It is not uncommon for Christian missionaries active in India to go on a conversion sprees and target susceptible areas, especially tribal regions, for evangelist activities. The modus operandi is the belittling of Hinduism and the professing of how Christianity is a better option. Where the target population is oppressed or needy, a more aggressive strategy is followed, and undue influence is used in form of monetary gains or alms as a reward for conversion. All this is justified in the garb of relieving the oppressed from the caste system, or as charitable work to aid the Dalits and the adivasis. In fact, evangelism and mass conversions are no longer limited to the adivasis, but is slowly being mainstreamed in order to quicken the pace of converting Hindus to Christianity. There is even a website which prescribes “3 ways to convert from Hinduism to Christianity”. This shows the level of influence that evangelists enjoy, and the emphasis of the Christian evangelists to convert only “Hindus”. The idea seems to be to create a quick mechanism for conversion, and to carry out conversion in an assuming manner.
However, one village has stood up to the task, and has prohibited the missionaries from imposing Christianity on ordinary villagers. In a story emerging from Kesalingayapalli in Andhra Pradesh, villagers have proudly proclaimed that they will not trade their souls for monetary gains. They have even erected notice boards, advising evangelists to stay away from the village. In a bid to fight evangelical propaganda, even the shops and houses in the village have erected saffron flags with ‘Aum’ written on them.
Venkata Ramana, a nativeof the village, said that the villagers were compelled to erect these notice board as Christian evangelists kept entering their village and luring people with money and medicine. But Hindus never fell into this trap. He added that the Christian hardliners kept brainwashing the villagers and taking them into their fold. The evangelists were politely asked not to indulge in such activities but they kept coming back in a bid to kickstart conversions in the village, making it unavoidable for the villagers to erect the notice boards. Mallikarjuna, a young resident of the village, stated that the evangelists offered some oil to the villagers claiming the oil to be a panacea. He adds that even for serious ailments, they give some oil. Such unscientific and unreasonable treatment was used as a means of converting innocent villagers by the missionaries.
This bold trend is spreading to even the neighbouring villages which were also affected by evangelist activities in the region. In fact, several villages around Kesalingayapalli have adopted a similar strategy to stay free from the influence of evangelists, and have taken Kesalingayapalli as the ‘model village’.
This is not for the first time that ordinary citizens have stood up against conversion by the missionaries. In 2014, 50 gram-panchayats in the tribal Bastar region passed resolutions at the gram sabha, quoting provisions of Section 129 (G) of Chhattisgarh Panchayat Raj Act, banning “non-Hindu religious propaganda, prayers and speeches in villages”. The Chhattisgarh Christian Forum challenged this resolution before the High Court and prayed for action against the concerned officers for alleged dereliction of duty, but the High Court ordered that this resolution did not come in the way of the right to propagate religion.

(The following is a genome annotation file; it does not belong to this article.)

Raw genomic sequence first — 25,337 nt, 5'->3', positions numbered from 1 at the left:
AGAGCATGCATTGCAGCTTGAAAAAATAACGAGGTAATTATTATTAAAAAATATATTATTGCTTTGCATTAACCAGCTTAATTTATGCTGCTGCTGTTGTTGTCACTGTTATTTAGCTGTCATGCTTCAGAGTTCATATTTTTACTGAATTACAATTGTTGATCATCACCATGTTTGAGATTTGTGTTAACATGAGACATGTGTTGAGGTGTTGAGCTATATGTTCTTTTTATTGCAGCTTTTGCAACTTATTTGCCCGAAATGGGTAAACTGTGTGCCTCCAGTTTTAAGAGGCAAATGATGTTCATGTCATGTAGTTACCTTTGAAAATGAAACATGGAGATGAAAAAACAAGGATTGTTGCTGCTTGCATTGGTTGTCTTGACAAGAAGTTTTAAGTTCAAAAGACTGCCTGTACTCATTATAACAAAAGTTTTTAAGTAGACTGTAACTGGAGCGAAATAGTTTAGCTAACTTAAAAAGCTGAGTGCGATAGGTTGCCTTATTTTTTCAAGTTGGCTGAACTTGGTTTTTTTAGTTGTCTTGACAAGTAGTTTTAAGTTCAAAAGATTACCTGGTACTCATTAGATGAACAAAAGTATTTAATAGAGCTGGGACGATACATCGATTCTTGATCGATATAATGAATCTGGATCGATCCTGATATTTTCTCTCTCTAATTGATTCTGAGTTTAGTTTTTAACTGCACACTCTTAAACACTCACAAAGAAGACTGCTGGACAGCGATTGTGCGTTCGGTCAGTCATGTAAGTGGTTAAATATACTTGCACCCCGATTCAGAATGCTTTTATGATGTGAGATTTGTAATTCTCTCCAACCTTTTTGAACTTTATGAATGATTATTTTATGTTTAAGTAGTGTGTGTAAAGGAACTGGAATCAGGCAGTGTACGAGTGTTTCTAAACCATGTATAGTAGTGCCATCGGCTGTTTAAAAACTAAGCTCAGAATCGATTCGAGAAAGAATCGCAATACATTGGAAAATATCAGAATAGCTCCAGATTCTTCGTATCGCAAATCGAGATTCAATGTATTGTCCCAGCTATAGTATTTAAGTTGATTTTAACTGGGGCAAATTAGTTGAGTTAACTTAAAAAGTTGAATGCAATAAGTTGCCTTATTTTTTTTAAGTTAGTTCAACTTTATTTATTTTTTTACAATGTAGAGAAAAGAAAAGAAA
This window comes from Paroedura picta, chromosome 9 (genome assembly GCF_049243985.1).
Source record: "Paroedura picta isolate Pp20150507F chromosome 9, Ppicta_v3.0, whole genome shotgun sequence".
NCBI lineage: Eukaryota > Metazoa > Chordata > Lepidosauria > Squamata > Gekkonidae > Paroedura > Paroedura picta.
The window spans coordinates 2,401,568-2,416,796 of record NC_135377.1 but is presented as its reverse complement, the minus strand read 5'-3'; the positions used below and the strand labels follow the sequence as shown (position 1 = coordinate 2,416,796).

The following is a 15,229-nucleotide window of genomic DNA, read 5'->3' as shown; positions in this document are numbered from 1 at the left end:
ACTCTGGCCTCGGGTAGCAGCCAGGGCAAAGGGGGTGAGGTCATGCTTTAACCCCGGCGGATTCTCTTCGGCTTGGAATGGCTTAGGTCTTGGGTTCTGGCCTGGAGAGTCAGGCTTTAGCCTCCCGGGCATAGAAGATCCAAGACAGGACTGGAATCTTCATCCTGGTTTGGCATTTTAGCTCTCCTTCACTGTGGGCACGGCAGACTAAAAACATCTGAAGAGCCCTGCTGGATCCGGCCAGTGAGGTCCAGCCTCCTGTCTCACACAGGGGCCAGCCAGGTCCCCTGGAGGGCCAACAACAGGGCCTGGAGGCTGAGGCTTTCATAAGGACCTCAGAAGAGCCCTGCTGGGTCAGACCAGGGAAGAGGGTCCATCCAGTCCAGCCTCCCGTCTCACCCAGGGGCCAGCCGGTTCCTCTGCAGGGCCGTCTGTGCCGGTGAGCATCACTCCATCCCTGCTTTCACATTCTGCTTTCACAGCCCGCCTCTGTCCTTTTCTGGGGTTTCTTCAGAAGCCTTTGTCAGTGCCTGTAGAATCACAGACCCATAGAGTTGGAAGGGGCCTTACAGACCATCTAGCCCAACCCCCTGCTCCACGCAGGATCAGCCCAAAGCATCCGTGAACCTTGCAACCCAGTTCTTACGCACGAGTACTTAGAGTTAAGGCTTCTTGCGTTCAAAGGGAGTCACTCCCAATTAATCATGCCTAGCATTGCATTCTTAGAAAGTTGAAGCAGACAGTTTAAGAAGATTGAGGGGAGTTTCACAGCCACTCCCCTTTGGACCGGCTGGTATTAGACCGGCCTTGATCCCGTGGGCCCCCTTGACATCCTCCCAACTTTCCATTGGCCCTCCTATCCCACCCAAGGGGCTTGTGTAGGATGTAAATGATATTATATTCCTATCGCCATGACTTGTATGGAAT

All such instances of Hindu-majority villages being forced to protect themselves against the undue influence of the missionaries is more often than not projected as the overwhelming exercise of brute majoritarianism by the mainstream. However, the ever increasing number of incidents where missionaries are using absurd pretexts to con innocent people, mostly the downtrodden, is shocking. Recently, some slum dwellers in Agra reported that they were approached by the evangelists and asked to convert so that they could avail education for their children, houses and a better lifestyle. It was further reported that drugs were used to fraudulently convert the slum dwellers. In another incident of forced conversion that took place last year, a catholic priest was arrested while 40 others were detained after a complaint was lodged by one Dharmendra Kumar Dohar that he was lured with money to convert to Christianity. Such frequent incidents of forced and fraudulent conversions is the reason why Hindus, especially those living in isolated and remote areas, are feeling threatened and are enacting barriers to protect themselves from constant brainwashing by the missionaries. No one is denying the fact that missionaries, like any other religious denomination, have the right to practice and propagate their religion. However, the Hindus too have a right to protect themselves from fraudulent and forceful conversions. No matter how negatively these incidents are reported by the media outlets, Hindus have and will exercise the right to protect their religion.
Agra: Slum dwellers of Sector-4 Awas Vikas Colony in Jagdish Pura say they were approached by people who asked them to convert to Christianity in order to avail education for their children, houses and better lifestyle, police say matter being probed. pic.twitter.com/RiHRKDQrGU
— ANI UP (@ANINewsUP) March 9, 2018
They came to us, gave us 'samosa' & told us to convert for children's education. A man saw all of this & intervened. As soon as this happened 'Father' changed his clothes. Police was called. Many,including my daughter,started feeling dizzy after consuming 'samosa': Maya, resident pic.twitter.com/Z5jVevzEjC
— ANI UP (@ANINewsUP) March 9, 2018
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